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Looking to add a sump, need advice


Corsair

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I am looking to add a sump to my 20L to add some additional water volume, and I could use some advice on what approach to take. The tank is the one in my sig, which is very heavily stocked. Nitrates in the system typically hover around 20ppm, and sticks there whether I change the water every week, or every three weeks. Since it was first cycled and stocked it has stayed in equilibrium there. You can decide how fast you want the calurpa to grow by how often you feed the fish.

 

Here's what I need help with. I don't know if I should add a refugium, or just put a giant protien skimmer in. It wouldn't cost much to setup a berlin type sump, and chuck a Coralife skimmer in there. If you take all the space for that, and nice bubble traps it would be a pretty painless option. The other approach is to add a deep sand bed, mud, cheato or some combo thereof. It means a more costly and complex install, and less real estate for skimmer. But which way is a better approach for reducing nitrate levels?

 

Any advice is appreciated. Thanks!

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For a tank like yours, I'd say the skimmer at the least would be the best approach. A good skimmer (i.e. not the Coralife) is going to pull out a lot of the undissolved organics before they turn into nitrates. Running a fuge will help with nitrate and phosphate control too. Both should be simple enough to implement.

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Thanks for the reply.

 

This tank has never had an issue with phosphates, even when the Fu was still eating 100% live. The existing macro and the xenia seem to keep those in check. My reasoning with the coralife is that I've used it before, and it can be severely oversized on a very reasonable budget. Efficient or not, a 125 can handle 20 gallons even if a 65 somehow couldn't. It's just a space hog, so it would fill up most of the sump.

 

I guess my hesitation is this. When looking at fuge designs, it seems like the percent increase I get in rock and macro volume in the system is incremental at best. I've never used a DSB, or mud so I don't know first hand how effective they are.

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disaster999

you can look into bio pellets + skimmer option. it produces nitrate consuming bacteria which is then removed by the skimmer.

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Lee Van Reef

From what I understand, the fuge would give you a marginal reduction in nitrates, especially since you already have a some macro in the display.

A good skimmer would cut the nitrates before they even occur, so it will help you reduce them. I think this would probably be your best bet.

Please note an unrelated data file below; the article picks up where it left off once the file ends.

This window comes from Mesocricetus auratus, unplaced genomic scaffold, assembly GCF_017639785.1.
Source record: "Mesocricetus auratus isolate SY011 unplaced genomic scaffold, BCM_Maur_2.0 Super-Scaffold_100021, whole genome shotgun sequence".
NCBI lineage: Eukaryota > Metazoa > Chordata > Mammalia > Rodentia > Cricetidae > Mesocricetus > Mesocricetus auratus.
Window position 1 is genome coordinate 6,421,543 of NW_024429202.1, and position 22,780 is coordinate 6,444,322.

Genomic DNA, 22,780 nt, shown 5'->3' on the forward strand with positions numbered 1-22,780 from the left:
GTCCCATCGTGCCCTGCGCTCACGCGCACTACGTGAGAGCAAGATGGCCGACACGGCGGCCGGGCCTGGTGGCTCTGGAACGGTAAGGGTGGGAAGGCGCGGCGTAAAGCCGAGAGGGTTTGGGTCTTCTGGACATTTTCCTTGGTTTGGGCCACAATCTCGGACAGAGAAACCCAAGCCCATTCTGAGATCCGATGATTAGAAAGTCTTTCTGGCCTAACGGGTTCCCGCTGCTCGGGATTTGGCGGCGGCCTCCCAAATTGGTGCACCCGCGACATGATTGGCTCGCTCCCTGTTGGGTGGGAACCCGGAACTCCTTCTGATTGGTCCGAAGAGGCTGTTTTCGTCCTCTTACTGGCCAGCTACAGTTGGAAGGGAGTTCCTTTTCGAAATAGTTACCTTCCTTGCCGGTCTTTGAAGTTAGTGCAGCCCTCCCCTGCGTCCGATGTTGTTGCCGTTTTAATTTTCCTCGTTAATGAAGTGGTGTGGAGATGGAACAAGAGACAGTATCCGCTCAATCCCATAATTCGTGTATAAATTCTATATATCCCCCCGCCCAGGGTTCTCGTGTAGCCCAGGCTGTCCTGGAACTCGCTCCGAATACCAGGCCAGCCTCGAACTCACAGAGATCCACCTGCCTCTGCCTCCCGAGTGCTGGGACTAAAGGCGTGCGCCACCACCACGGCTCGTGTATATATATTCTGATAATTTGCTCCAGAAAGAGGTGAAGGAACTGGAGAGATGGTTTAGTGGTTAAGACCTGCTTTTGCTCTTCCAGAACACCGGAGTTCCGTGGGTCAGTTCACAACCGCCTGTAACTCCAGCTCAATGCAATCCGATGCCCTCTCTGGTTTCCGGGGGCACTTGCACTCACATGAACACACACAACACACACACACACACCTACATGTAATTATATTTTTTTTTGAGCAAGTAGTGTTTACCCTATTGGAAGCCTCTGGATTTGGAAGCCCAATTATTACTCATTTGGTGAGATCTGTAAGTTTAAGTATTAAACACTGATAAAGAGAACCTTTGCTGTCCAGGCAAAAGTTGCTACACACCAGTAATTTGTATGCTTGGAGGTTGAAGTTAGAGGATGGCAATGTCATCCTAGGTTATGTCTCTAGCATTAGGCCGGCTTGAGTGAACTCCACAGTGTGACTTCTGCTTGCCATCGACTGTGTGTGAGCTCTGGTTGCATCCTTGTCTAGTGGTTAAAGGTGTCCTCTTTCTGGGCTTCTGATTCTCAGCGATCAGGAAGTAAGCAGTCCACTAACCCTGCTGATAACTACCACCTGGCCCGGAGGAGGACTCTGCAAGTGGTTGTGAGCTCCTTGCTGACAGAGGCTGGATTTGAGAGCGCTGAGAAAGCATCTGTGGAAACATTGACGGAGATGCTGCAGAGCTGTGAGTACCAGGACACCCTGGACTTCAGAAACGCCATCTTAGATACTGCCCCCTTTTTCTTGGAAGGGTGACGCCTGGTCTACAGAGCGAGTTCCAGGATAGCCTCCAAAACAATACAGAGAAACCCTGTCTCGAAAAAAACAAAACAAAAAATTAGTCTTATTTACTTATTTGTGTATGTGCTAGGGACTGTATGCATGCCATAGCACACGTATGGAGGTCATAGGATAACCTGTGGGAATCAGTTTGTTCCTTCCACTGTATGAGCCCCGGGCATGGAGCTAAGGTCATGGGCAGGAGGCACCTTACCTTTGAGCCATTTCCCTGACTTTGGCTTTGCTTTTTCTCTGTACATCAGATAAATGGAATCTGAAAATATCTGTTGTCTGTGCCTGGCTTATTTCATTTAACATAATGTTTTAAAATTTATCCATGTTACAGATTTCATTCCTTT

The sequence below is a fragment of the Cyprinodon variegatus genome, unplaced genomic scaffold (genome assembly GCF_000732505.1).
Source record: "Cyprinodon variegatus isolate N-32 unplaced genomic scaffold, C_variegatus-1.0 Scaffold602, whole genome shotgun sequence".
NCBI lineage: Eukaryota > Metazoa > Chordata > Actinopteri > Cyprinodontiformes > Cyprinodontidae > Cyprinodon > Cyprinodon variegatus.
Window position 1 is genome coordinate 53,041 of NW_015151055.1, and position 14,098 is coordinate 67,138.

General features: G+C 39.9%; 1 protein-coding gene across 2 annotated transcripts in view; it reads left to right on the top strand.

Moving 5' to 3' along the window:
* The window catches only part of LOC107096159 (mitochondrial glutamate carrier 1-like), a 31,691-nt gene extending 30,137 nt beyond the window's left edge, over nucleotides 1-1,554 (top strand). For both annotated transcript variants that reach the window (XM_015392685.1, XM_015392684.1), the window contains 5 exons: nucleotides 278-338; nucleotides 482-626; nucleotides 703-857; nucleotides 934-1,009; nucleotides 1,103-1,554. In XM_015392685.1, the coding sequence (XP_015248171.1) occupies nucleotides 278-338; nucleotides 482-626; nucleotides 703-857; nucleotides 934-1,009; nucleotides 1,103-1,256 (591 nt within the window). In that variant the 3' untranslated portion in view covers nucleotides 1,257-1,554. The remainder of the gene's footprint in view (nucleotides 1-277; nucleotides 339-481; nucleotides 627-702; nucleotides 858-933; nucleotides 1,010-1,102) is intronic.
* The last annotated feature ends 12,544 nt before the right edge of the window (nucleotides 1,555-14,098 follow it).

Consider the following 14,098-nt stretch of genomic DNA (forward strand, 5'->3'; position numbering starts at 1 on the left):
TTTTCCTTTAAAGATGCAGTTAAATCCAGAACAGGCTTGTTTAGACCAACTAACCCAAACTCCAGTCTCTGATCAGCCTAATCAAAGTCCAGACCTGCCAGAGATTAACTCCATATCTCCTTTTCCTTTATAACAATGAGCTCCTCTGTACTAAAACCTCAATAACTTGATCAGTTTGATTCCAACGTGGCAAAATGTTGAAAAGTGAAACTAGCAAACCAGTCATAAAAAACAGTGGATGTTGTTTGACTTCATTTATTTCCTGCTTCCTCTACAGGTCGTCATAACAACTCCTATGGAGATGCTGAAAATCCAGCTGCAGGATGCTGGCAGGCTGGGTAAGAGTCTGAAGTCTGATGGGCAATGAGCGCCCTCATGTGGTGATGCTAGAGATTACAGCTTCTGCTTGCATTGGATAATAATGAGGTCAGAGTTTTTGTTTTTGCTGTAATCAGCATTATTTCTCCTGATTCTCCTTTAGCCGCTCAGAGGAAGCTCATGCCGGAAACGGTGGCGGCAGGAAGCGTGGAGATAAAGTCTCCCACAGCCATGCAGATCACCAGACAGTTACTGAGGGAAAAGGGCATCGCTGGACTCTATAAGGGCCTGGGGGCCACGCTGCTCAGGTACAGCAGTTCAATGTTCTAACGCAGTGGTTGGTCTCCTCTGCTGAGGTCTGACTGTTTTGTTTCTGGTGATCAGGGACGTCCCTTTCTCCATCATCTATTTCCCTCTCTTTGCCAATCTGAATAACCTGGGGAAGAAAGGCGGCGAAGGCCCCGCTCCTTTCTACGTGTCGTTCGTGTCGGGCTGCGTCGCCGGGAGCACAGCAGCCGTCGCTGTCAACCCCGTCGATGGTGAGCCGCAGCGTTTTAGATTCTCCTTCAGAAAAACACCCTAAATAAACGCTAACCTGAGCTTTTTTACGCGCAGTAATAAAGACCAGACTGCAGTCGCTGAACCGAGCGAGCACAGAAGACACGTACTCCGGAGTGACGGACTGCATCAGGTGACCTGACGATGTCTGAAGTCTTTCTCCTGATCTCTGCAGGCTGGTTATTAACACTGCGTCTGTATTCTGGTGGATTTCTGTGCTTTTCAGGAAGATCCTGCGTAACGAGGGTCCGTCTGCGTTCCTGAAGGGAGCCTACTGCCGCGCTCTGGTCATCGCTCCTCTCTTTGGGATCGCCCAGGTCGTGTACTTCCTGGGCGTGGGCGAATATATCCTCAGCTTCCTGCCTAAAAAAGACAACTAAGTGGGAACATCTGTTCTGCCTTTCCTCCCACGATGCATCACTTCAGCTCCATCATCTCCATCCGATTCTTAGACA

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Get an SWC. And a fuge. Just get a bigger sump.

 

The stand limits me on the sump. The available space is only 11.5" wide, so that eliminates the15G aga as a base. I don't have the time/skill to build acrylic from scratch, so afaik my options are DIY in a standard 10G, or an off the shelf model. Anything for a 55G stand (most "model 1" types) will fit here too.

 

I think I'm leaning toward the Coralife sump. It's nice, works no matter what I decide, and I can get that brand at wholesale (the reason I liked their skimmer too, lol) It has a neat little fuge chanber, though it means putting the skimmer in the return section when used that way iirc. Is that going to be a big issue as far as consistent skimmate production? Any brands of skimmer that would be less sensitive to changing water level?

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Any skimmer is going to be sensitive to changes in water level. Personally, I would throw a 10 gallon tank under the stand, throw an ATO and skimmer in there (I have an SWC120 I got for $200 and am very happy with it). I would then ad a biopellet reactor after my bank account recovered. I would leave out baffles and fuge and eliminate all the design issues. When you add the ATO, it keeps the level the same in the entire sump, very useful. I had one sump with baffles, all the rest were without and I prefer without, but that's just my two cents.

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You know, I think I like just using a tank and forgetting the baffles. I've been reading more on bio-pellets and now I'm really against putting a fuge under the tank. A reactor is just a much neater solution.

 

So this may be a better question for a thread in the biology section, but I did have a question about the bacteria produced by the pellets. A few places mention that the bacteria can serve as food for filter feeders. Is that entirely true? Do things like clams consume bacterial matter or do they have to wait until zooplankton eat the bacteria and then eat those?

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